ContinentalShelfResearch,Vol.17,No. 5, pp. 583-584,1997 Copyright© 1997ElsevierScienceLtd Printedin GreatBritain.Allrightsreserved 0278-4343/97$17.00+0.00
Exploration Seismology, 2nd edition, Robert E. Sheriff and Lloyd P. Geldart, Cambridge University ]Press, 1995. In terms of the volume of data, seismic exploration is dominated by work on the continental shelf and in recent years there has been a steady trend towards exploration in deeper waters. The first edition of Exploration Seismology appeared in two volumes in 1982 and 1983. It was soon widely recognized as the most comprehensive text covering the whole field and has served as an invaluable resource for both students and practicing geophysicists. Since the publication of the first edition there have been many improvements in seismic exploration. Advances in acquisition and computer technology have yielded dramatic increases in the quantity and quality of seismic images. Threedimensional reflection surveys are now routinely used to delineate known hydrocarbon reservoirs and many specialized techniques are receiving increased interest. In the preface to the second edition, the authors state that they "want this book to be a reference work as well as a text book and guide for practicing geophysicists". These are ambitious and sometimes contradictory objectives and yet in virtually all respects the book succeeds splendidly. Not only has the new edition been comprehensively updated to reflect recent developme:ats but new material has been added elsewhere and the order of presentation improved. After an interesting introductory chapter on the history of exploration seismology, the book develops the theory of seismology. This section has been significantly revised to include a short chapter on partitioning at interfaces and new material on anisotropy, Stoneley waves, and tube waves. Chapters on seismic velocity and the characterisl:ics of seismic events are excellent and show very clearly why a theoretical understanding is of practical importance for seismic interpretation. The heart of the book is devoted to four comprehensive chapters that cover the acquisition, processing, and interpretation of two-dimensional reflection data. A chapter on refraction methods is followed by three entirely new chapters. The first is devoted to the unique aspects of threedimensional reflection surveys. The others present brief but informative synopses of specialized techniques including S waves, vertical seismic profiling, and tomography, and specialized applications to engineering, coal geophysics, groundwater and environmental studies, and hydrocarbon-reservoir evaluation. A final chapter summarizes the background mal:hematics required to follow the theory although most of the book is accessible to the non-mathematically inclined. The book is exhaustively cross-referenced throughout and terminology and notation are clear and consistent. The illustrations are excellent and the new edition makes good use of color plates in the chapters on geological interpretation and three-dimensional methods. Students will find a good supply of interesting problems at the end of each chapter. It is very difficult to find fault with this book. Specialists may 583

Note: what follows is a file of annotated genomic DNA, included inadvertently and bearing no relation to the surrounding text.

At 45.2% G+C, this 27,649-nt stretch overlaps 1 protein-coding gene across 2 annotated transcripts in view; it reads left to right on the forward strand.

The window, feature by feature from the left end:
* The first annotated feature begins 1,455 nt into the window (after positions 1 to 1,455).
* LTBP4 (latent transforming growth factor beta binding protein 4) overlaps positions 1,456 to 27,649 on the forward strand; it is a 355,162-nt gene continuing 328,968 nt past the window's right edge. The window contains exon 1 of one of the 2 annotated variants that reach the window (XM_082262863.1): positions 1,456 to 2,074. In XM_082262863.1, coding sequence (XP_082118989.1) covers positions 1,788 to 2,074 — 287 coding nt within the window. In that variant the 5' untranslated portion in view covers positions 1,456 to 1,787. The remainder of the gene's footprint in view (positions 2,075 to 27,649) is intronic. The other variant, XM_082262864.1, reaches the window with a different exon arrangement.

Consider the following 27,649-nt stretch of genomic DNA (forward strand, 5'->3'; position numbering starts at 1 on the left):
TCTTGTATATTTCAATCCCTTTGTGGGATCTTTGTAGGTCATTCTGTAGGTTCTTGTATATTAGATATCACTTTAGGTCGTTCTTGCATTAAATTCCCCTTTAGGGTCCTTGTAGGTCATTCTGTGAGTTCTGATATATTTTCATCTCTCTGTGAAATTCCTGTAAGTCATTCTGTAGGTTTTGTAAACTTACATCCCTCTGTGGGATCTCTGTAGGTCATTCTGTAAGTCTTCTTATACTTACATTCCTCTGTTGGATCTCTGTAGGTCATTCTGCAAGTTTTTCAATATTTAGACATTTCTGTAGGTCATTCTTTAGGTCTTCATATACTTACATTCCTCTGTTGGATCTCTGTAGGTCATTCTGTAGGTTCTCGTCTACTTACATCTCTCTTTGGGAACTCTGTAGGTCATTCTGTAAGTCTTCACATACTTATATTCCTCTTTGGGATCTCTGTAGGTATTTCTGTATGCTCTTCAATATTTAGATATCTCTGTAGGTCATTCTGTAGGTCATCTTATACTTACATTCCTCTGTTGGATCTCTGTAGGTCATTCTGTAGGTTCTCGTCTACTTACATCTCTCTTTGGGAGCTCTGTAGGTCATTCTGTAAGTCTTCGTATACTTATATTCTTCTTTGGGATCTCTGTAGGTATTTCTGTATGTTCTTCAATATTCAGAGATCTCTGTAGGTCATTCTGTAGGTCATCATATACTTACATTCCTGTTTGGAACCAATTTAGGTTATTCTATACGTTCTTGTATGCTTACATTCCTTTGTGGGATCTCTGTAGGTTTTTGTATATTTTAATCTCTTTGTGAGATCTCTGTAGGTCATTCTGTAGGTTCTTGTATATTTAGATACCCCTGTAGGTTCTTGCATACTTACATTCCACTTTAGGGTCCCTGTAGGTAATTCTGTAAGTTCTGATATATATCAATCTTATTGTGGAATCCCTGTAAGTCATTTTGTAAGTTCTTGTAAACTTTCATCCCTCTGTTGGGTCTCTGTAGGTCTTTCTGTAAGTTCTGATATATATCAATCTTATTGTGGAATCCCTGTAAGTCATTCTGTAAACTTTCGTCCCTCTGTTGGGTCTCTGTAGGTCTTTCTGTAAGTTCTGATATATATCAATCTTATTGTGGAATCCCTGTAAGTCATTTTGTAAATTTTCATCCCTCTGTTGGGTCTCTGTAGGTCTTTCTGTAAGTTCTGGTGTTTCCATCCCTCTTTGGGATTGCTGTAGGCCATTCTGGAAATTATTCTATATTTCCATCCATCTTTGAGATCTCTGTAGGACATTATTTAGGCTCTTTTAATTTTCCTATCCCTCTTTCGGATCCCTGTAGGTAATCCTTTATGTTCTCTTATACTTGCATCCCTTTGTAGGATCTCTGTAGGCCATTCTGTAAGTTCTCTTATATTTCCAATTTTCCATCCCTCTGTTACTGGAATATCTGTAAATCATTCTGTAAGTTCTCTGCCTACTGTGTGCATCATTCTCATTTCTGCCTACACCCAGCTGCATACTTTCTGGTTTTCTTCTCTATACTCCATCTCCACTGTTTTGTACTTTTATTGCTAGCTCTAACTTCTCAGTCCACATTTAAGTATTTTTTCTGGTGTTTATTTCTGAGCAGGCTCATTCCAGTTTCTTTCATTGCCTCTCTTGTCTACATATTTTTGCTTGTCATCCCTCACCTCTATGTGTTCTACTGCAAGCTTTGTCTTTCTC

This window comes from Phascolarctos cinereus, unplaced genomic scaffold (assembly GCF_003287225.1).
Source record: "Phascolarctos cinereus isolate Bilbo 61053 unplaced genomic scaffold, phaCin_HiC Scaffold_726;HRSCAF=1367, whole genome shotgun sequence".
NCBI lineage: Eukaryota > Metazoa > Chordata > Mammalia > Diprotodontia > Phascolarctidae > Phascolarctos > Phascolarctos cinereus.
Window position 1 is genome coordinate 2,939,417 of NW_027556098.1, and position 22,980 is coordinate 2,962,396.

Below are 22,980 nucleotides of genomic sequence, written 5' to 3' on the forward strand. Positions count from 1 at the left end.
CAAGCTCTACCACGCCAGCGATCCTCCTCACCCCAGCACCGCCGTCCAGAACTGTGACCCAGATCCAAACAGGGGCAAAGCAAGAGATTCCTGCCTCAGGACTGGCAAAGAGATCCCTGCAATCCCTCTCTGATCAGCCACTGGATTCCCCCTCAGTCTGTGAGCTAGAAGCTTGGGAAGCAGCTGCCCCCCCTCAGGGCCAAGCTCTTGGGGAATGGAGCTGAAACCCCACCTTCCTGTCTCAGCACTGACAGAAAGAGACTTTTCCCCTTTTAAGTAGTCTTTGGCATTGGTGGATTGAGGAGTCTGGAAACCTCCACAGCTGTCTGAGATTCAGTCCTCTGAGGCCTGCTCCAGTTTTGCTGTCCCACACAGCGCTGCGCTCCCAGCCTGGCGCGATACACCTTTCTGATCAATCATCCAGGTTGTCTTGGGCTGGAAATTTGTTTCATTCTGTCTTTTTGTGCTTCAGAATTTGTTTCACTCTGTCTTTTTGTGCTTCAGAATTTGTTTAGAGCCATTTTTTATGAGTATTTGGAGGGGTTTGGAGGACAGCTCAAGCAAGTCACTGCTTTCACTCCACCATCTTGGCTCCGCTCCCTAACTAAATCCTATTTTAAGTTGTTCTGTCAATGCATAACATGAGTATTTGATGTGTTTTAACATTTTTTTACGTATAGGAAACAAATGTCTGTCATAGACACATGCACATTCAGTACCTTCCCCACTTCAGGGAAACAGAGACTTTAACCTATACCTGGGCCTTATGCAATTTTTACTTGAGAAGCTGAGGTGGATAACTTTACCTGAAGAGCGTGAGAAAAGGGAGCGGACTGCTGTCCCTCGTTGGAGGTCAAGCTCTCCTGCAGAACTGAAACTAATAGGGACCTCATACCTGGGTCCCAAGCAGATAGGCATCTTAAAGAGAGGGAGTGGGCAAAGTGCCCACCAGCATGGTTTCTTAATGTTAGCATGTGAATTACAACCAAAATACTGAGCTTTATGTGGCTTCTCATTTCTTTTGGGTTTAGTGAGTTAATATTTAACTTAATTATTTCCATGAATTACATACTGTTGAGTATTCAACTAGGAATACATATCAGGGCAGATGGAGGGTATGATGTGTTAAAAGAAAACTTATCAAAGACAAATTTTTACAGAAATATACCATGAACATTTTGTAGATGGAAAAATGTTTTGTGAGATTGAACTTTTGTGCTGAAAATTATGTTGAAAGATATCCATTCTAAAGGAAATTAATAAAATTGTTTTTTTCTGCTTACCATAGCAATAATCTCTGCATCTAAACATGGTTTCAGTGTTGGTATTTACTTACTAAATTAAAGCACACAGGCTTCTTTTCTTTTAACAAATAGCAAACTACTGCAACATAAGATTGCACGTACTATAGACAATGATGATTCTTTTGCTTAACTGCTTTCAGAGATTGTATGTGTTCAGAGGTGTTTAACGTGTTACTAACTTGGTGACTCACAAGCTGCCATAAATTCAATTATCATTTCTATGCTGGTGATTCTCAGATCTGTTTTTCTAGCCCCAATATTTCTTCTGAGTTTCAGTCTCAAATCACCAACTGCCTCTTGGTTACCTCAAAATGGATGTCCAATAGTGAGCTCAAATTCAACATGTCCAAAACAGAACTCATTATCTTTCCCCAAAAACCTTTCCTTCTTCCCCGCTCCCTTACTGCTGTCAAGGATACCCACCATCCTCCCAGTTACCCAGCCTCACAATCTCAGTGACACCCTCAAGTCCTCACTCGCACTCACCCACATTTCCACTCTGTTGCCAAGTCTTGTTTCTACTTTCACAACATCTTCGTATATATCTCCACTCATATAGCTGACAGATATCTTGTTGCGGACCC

find it incomplete in their own area of expertise although it is difficult to envision a more comprehensive single-volume treatment of such a broad field. Where a mathematical proof is omitted or a topic is covered only briefly, the authors meticulously cite the appropriate references for a more detailed treatment. Exploration Seismology should be required reading for anybody entering the field and experienced geophysicists with wellworn copies of the first edition should find enough new material in the second edition to make it worthwhile. Like the first edition, the new edition should serve as the authoritative text for the next decade. William S. D. Wilcock School of Oceanography University of Washington Seattle, W A 98195, U.S.A.